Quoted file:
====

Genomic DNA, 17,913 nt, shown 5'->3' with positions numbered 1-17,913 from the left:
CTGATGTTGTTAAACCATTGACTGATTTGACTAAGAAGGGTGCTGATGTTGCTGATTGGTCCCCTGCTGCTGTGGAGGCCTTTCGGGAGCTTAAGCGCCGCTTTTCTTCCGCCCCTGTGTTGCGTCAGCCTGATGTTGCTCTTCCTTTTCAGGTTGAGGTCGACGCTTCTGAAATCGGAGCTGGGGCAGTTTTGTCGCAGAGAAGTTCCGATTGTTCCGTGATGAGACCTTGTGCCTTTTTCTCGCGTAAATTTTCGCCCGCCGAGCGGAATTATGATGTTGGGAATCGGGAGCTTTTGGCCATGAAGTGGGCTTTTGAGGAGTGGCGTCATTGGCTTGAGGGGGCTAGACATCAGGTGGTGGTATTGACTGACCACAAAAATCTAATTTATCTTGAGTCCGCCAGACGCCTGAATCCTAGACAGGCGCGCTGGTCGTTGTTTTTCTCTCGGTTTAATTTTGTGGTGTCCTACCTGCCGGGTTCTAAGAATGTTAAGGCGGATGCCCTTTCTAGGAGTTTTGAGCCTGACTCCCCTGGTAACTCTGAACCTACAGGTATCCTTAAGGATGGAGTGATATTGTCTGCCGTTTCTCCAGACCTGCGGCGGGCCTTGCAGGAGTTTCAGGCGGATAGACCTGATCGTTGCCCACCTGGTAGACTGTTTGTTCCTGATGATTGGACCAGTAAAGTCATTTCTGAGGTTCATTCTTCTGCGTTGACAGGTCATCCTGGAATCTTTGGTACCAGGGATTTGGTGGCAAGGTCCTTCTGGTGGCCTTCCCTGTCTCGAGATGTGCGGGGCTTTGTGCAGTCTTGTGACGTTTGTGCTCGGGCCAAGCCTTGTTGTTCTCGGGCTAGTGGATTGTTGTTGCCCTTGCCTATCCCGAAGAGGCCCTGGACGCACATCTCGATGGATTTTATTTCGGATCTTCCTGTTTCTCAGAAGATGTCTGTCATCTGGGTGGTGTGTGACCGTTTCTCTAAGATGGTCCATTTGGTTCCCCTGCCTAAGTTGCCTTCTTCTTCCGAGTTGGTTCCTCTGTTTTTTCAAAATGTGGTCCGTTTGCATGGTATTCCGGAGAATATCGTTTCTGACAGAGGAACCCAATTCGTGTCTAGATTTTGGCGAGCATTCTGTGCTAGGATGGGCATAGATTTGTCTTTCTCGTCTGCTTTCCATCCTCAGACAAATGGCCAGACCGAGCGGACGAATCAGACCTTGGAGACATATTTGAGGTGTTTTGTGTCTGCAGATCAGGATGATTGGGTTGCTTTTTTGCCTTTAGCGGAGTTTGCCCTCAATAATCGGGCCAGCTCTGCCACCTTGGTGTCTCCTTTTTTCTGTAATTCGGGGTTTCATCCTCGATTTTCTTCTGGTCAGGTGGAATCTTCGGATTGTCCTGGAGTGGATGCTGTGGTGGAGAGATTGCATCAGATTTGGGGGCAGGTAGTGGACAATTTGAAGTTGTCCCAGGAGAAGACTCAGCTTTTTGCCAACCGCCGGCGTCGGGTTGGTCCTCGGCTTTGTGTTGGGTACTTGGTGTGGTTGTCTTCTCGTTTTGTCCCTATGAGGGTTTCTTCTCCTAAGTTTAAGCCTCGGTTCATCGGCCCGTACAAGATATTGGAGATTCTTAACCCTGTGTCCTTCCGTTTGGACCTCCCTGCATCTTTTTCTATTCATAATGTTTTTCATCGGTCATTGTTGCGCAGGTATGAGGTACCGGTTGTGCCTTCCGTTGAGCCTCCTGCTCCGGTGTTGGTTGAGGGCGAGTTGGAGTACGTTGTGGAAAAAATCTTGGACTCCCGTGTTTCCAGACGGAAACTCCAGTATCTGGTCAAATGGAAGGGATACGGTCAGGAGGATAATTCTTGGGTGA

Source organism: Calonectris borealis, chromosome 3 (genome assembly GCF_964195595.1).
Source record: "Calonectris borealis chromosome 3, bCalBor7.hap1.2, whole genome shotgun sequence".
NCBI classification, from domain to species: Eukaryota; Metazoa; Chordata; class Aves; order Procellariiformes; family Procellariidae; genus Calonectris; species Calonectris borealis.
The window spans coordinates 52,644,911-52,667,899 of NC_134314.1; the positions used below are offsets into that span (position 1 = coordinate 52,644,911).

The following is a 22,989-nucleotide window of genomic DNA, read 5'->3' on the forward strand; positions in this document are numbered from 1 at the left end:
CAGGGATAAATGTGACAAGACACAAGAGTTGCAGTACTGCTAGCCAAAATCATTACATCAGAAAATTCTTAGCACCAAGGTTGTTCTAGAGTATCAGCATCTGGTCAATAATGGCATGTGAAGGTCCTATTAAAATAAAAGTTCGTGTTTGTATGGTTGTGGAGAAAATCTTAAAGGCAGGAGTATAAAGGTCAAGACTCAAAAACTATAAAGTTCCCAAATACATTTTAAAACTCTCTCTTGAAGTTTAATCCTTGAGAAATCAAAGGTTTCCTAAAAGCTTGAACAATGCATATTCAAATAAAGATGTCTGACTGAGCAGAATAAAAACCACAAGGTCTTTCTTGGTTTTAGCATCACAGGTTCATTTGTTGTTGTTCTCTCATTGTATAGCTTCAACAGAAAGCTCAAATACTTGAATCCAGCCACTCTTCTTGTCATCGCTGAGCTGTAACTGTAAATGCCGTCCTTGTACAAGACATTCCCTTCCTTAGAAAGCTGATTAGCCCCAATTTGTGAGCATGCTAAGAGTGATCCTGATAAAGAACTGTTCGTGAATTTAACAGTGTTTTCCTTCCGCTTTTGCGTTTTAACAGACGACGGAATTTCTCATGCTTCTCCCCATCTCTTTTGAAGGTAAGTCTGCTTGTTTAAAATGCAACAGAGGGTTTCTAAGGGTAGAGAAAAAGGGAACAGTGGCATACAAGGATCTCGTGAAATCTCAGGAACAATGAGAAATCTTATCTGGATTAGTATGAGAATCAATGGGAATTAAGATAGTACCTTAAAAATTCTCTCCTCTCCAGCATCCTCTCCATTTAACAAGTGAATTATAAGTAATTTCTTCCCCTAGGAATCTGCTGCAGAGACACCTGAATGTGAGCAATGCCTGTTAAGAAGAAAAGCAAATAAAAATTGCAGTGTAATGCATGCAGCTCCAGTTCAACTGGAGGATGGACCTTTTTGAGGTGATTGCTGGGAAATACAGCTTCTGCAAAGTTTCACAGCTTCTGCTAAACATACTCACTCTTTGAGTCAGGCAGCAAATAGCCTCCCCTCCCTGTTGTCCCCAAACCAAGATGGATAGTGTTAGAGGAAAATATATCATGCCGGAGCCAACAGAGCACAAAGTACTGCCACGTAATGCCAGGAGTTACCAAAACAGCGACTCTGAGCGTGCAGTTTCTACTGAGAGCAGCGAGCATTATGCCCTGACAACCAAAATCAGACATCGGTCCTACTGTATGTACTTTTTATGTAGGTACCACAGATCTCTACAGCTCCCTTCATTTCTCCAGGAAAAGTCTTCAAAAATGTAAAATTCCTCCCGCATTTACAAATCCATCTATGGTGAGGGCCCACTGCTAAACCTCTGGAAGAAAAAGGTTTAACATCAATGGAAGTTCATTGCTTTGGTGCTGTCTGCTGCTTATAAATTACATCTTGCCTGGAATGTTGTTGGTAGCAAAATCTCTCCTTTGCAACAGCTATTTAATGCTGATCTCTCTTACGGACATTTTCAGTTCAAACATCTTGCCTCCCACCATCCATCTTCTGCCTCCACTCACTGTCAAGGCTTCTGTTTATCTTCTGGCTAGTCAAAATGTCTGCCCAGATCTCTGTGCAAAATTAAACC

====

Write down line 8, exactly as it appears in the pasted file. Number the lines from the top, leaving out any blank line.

CAGGGATAAATGTGACAAGACACAAGAGTTGCAGTACTGCTAGCCAAAATCATTACATCAGAAAATTCTTAGCACCAAGGTTGTTCTAGAGTATCAGCATCTGGTCAATAATGGCATGTGAAGGTCCTATTAAAATAAAAGTTCGTGTTTGTATGGTTGTGGAGAAAATCTTAAAGGCAGGAGTATAAAGGTCAAGACTCAAAAACTATAAAGTTCCCAAATACATTTTAAAACTCTCTCTTGAAGTTTAATCCTTGAGAAATCAAAGGTTTCCTAAAAGCTTGAACAATGCATATTCAAATAAAGATGTCTGACTGAGCAGAATAAAAACCACAAGGTCTTTCTTGGTTTTAGCATCACAGGTTCATTTGTTGTTGTTCTCTCATTGTATAGCTTCAACAGAAAGCTCAAATACTTGAATCCAGCCACTCTTCTTGTCATCGCTGAGCTGTAACTGTAAATGCCGTCCTTGTACAAGACATTCCCTTCCTTAGAAAGCTGATTAGCCCCAATTTGTGAGCATGCTAAGAGTGATCCTGATAAAGAACTGTTCGTGAATTTAACAGTGTTTTCCTTCCGCTTTTGCGTTTTAACAGACGACGGAATTTCTCATGCTTCTCCCCATCTCTTTTGAAGGTAAGTCTGCTTGTTTAAAATGCAACAGAGGGTTTCTAAGGGTAGAGAAAAAGGGAACAGTGGCATACAAGGATCTCGTGAAATCTCAGGAACAATGAGAAATCTTATCTGGATTAGTATGAGAATCAATGGGAATTAAGATAGTACCTTAAAAATTCTCTCCTCTCCAGCATCCTCTCCATTTAACAAGTGAATTATAAGTAATTTCTTCCCCTAGGAATCTGCTGCAGAGACACCTGAATGTGAGCAATGCCTGTTAAGAAGAAAAGCAAATAAAAATTGCAGTGTAATGCATGCAGCTCCAGTTCAACTGGAGGATGGACCTTTTTGAGGTGATTGCTGGGAAATACAGCTTCTGCAAAGTTTCACAGCTTCTGCTAAACATACTCACTCTTTGAGTCAGGCAGCAAATAGCCTCCCCTCCCTGTTGTCCCCAAACCAAGATGGATAGTGTTAGAGGAAAATATATCATGCCGGAGCCAACAGAGCACAAAGTACTGCCACGTAATGCCAGGAGTTACCAAAACAGCGACTCTGAGCGTGCAGTTTCTACTGAGAGCAGCGAGCATTATGCCCTGACAACCAAAATCAGACATCGGTCCTACTGTATGTACTTTTTATGTAGGTACCACAGATCTCTACAGCTCCCTTCATTTCTCCAGGAAAAGTCTTCAAAAATGTAAAATTCCTCCCGCATTTACAAATCCATCTATGGTGAGGGCCCACTGCTAAACCTCTGGAAGAAAAAGGTTTAACATCAATGGAAGTTCATTGCTTTGGTGCTGTCTGCTGCTTATAAATTACATCTTGCCTGGAATGTTGTTGGTAGCAAAATCTCTCCTTTGCAACAGCTATTTAATGCTGATCTCTCTTACGGACATTTTCAGTTCAAACATCTTGCCTCCCACCATCCATCTTCTGCCTCCACTCACTGTCAAGGCTTCTGTTTATCTTCTGGCTAGTCAAAATGTCTGCCCAGATCTCTGTGCAAAATTAAACC